Development of the immunofluorescent antibody test for detection of feline leukemia virus infection in cats

William D. Hardy Jr. From The Laboratory of Veterinary Oncology and The Infectious Disease Service, Department of Medicine, Memorial Sloan Kettering Cancer Center, New York, NY 10021.

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Evelyn E. Zuckerman From The Laboratory of Veterinary Oncology and The Infectious Disease Service, Department of Medicine, Memorial Sloan Kettering Cancer Center, New York, NY 10021.

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Summary

Studies of the immunodetection of various microorganisms by various assay systems indicated that the most specific and sensitive assays are immunofluorescence, radioimmunoassay, and immunoblot analysis (western blot), followed by sensitive but less specific elisa and agglutination assays and, finally, by even less sensitive but very specific virus isolation and double immunodiffusion techniques. The first test for the clinical detection of FeLV infection in pet cats was the immunofluorescent antibody (ifa) test, which was introduced in 1972. The FeLV test is used for detection for FeLV infection and not as a test for leukemia or any other feline disease. The ifa test was compared with an immunodiffusion (id) test and with tissue culture isolation (tci) of the virus in 26 cats to establish a standard for FeLV tests. Excellent correlation was observed between the ifa and the id tests (100%) and between the ifa and id tests, compared with tci (96.2%). From these studies, it is clear that the ifa test is more accurate and more practical, and that results can be obtained faster than can those for the id or tci tests for FeLV.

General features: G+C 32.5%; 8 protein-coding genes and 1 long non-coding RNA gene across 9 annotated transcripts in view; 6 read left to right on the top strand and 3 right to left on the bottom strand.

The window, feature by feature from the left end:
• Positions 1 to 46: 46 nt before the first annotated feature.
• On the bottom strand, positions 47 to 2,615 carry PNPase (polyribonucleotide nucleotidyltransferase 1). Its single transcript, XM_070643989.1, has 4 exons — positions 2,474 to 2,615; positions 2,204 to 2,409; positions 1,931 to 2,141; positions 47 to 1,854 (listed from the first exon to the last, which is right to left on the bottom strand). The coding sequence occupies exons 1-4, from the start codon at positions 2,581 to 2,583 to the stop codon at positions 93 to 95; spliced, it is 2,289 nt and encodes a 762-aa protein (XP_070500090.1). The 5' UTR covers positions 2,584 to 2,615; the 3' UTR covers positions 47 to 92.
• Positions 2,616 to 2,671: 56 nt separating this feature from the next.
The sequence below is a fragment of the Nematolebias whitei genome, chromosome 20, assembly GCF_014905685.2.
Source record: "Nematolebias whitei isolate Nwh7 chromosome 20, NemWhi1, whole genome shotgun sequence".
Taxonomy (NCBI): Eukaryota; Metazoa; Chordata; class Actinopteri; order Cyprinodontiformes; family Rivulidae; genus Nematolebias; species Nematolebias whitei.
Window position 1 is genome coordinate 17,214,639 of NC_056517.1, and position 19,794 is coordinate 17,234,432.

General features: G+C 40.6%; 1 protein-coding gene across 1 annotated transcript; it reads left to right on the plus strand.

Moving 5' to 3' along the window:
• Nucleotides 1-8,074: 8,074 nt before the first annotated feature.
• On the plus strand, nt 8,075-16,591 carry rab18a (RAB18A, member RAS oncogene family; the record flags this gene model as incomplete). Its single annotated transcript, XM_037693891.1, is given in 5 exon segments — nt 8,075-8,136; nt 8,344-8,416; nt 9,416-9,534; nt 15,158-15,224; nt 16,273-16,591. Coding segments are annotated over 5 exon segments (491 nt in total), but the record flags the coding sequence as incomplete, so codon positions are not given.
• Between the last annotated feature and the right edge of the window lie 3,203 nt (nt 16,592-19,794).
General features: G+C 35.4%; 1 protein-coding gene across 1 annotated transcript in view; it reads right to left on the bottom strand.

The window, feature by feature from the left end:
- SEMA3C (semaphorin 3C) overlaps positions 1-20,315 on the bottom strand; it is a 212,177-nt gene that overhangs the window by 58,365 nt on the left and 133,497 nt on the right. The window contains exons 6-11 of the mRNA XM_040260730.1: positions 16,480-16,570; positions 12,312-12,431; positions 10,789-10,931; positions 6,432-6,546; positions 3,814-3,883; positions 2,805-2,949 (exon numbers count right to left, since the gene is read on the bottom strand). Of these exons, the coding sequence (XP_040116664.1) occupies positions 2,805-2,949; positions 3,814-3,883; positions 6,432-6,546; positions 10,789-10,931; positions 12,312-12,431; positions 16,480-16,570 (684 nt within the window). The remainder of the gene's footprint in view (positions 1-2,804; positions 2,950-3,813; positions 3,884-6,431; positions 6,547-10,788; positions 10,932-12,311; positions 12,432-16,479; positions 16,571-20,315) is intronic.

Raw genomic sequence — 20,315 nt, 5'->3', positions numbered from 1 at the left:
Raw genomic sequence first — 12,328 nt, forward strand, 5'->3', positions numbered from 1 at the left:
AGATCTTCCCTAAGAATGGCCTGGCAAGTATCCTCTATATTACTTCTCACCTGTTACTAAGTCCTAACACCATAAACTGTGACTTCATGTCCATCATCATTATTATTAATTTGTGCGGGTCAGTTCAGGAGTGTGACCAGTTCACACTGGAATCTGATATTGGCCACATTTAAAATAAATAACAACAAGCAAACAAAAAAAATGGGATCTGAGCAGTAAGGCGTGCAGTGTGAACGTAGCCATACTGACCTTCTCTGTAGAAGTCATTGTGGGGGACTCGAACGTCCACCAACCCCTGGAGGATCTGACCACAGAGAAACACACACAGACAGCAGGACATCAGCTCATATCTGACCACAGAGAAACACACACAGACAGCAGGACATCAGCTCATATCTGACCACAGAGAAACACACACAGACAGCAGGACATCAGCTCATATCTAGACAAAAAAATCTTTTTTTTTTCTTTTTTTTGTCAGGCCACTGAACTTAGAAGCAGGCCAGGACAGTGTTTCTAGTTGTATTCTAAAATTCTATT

Summary

Studies of the immunodetection of various microorganisms by various assay systems indicated that the most specific and sensitive assays are immunofluorescence, radioimmunoassay, and immunoblot analysis (western blot), followed by sensitive but less specific elisa and agglutination assays and, finally, by even less sensitive but very specific virus isolation and double immunodiffusion techniques. The first test for the clinical detection of FeLV infection in pet cats was the immunofluorescent antibody (ifa) test, which was introduced in 1972. The FeLV test is used for detection for FeLV infection and not as a test for leukemia or any other feline disease. The ifa test was compared with an immunodiffusion (id) test and with tissue culture isolation (tci) of the virus in 26 cats to establish a standard for FeLV tests. Excellent correlation was observed between the ifa and the id tests (100%) and between the ifa and id tests, compared with tci (96.2%). From these studies, it is clear that the ifa test is more accurate and more practical, and that results can be obtained faster than can those for the id or tci tests for FeLV.

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